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  • Computational modeling with spiking neural networks

    Schliebs, S; Kasabov, N (2014-03-21)

    Book item
    Auckland University of Technology

    This chapter reviews recent developments in the area of spiking neural networks (SNN) and summarizes the main contributions to this research field. We give background information about the functioning of biological neurons, discuss the most important mathematical neural models along with neural encoding techniques, learning algorithms, and applications of spiking neurons. As a specific application, the functioning of the evolving spiking neural network (eSNN) classification method is presented in detail and the principles of numerous eSNN based applications are highlighted and discussed.

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  • Brain, gene, and quantum inspired computational intelligence

    Kasabov, N (2014-03-21)

    Book item
    Auckland University of Technology

    This chapter discusses opportunities and challenges for the creation of methods of computational intelligence (CI) and more specifically – artificial neural networks (ANN), inspired by principles at different levels of information processing in the brain: cognitive, neuronal, genetic, and quantum, and mainly, the issues related to the integration of these principles into more powerful and accurate CI methods. It is demonstrated how some of these methods can be applied to model biological processes and to improve our understanding in the subject area; generic CI methods being applicable to challenging generic AI problems. The chapter first offers a brief presentation of some principles of information processing at different levels of the brain and then presents brain inspired, gene inspired, and quantum inspired CI. The main contribution of the chapter, however, is the introduction of methods inspired by the integration of principles from several levels of information processing, namely: A computational neurogenetic model that in one model combines gene information related to spiking neuronal activities. A general framework of a quantum spiking neural network (SNN) model. A general framework of a quantum computational neurogenetic model (CNGM). Many open questions and challenges are discussed, along with directions for further research.

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  • From the Antipodes: embedded librarians at the Open Polytechnic of New Zealand.

    Fields, A. J.; Clarke, P. S. (2014)

    Book item
    Open Polytechnic

    The authors of the book’s 12 chapters, academic librarians representing a broad range of colleges and universities, explore the evolution of the embedded librarian from physical to virtual, suggest how to develop and implement unique programs in and out of the classroom and explain how to scale programs once they are embedded.

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  • LIS undergraduate education in New Zealand: Development and contemporary issues.

    Cossham, A. F.; Wellstead, P.; Welland, S. (2014)

    Book item
    Open Polytechnic

    This chapter reviews and discusses Library and Information Science (LIS) undergraduate education in New Zealand over the past 30 years, and identifies issues and research needs. It examines contemporary issues facing LIS education in a rapidly changing information environment, affected by a particular historical and social context and changes to the higher education sector nationally and internationally. Issues include professionalization, the tension between education and continuing professional development, the difficulty of keeping programmes up to date and reflective of industry needs in times of fiscal restraint, and the complexities of the particular student body, as well as changes in the LIS sector more generally. It highlights research needs and shows how professional associations and LIS educators are addressing these issues through a range of solutions designed to strengthen the library, records, and archives professions.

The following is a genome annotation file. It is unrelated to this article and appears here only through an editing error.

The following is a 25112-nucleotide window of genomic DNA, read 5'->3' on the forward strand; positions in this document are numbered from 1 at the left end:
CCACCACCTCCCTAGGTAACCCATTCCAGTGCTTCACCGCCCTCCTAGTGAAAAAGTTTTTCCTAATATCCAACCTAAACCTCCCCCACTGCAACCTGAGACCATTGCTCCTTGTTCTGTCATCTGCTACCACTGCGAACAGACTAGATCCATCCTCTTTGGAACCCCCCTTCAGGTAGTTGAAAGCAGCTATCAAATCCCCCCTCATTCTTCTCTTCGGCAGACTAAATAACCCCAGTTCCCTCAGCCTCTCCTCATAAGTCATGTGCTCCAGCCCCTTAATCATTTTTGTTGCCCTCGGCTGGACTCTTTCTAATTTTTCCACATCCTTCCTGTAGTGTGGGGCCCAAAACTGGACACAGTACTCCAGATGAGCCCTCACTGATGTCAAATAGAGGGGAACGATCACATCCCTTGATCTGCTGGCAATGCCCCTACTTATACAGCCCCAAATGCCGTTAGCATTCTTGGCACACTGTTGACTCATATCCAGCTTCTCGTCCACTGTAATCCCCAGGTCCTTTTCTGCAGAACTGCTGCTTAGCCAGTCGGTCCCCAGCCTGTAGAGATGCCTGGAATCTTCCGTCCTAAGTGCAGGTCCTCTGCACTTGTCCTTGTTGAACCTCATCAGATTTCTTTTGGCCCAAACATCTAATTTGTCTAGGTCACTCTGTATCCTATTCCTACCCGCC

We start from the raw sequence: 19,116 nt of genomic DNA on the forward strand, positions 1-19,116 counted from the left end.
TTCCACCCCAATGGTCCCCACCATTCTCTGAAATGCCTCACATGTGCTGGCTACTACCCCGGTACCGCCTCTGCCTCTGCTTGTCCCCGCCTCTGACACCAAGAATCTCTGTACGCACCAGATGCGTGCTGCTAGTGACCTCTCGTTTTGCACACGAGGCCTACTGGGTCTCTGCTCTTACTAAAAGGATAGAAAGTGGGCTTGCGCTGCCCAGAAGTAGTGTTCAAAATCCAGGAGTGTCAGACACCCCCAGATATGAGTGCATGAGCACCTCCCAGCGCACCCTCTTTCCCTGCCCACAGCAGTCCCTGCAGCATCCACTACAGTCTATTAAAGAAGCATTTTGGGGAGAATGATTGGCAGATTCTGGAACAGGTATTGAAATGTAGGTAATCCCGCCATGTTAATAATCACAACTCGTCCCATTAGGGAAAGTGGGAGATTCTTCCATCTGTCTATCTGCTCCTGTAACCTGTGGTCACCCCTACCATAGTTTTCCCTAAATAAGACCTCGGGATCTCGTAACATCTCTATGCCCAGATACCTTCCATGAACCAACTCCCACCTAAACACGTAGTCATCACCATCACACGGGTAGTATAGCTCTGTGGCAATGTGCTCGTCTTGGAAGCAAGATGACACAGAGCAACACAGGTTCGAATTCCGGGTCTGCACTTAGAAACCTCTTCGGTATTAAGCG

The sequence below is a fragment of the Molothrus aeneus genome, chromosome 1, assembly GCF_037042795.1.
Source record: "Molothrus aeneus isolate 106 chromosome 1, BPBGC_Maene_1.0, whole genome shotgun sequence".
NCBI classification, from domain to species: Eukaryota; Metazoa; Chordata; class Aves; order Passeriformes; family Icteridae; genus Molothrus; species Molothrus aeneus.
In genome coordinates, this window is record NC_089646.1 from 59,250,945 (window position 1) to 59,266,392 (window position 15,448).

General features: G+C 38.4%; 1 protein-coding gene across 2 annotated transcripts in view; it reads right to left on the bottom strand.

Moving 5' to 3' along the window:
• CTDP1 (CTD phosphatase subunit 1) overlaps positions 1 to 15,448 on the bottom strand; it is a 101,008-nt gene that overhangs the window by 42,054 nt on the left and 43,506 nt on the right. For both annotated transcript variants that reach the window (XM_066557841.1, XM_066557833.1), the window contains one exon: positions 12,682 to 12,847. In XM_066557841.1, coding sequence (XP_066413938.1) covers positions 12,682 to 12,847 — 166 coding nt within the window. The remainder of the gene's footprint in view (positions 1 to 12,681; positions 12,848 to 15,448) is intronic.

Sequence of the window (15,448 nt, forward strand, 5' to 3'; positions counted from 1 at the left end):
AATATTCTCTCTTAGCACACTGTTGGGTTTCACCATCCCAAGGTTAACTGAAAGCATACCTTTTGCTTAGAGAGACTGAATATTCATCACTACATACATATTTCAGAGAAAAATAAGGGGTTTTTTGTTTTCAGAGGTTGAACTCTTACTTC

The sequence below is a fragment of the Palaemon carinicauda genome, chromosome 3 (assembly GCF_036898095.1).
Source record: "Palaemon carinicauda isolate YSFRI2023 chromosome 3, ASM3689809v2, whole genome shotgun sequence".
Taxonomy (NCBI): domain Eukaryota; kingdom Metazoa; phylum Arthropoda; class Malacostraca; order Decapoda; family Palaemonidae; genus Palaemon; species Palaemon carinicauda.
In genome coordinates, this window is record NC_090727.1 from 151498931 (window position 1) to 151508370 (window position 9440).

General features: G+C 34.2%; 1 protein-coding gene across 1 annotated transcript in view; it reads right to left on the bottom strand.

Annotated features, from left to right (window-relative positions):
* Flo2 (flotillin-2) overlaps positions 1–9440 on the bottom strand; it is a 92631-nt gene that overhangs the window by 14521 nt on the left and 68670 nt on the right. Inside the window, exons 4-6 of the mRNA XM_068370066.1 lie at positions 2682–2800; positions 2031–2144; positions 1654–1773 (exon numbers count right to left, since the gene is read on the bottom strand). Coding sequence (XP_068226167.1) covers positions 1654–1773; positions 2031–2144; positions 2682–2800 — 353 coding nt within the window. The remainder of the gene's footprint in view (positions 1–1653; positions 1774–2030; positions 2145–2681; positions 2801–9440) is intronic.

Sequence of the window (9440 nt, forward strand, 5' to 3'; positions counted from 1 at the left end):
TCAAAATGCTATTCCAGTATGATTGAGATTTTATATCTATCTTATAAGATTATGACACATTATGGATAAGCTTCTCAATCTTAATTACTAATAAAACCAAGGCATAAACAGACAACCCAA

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  • Personalised information modelling technologies for personalised medicine

    Hu, Y; Kasabov, N; Liang, W (2014-03-21)

    Book item
    Auckland University of Technology

    Personalised modelling offers a new and effective approach for the study in pattern recognition and knowledge discovery, especially for biomedical applications. The created models are more useful and informative for analysing and evaluating an individual data object for a given problem. Such models are also expected to achieve a higher degree of accuracy of prediction of outcome or classification than conventional systems and methodologies. Motivated by the concept of personalised medicine and utilising transductive reasoning, personalised modelling was recently proposed as a new method for knowledge discovery in biomedical applications. Personalised modelling aims to create a unique computational diagnostic or prognostic model for an individual. Here we introduce an integrated method for personalised modelling that applies global optimisation of variables (features) and an appropriate size of neighbourhood to create an accurate personalised model for an individual. This method creates an integrated computational system that combines different information processing techniques, applied at different stages of data analysis, e.g. feature selection, classification, discovering the interaction of genes, outcome prediction, personalised profiling and visualisation, etc. It allows for adaptation, monitoring and improvement of an individual’s model and leads to improved accuracy and unique personalised profiling that could be used for personalised treatment and personalised drug design.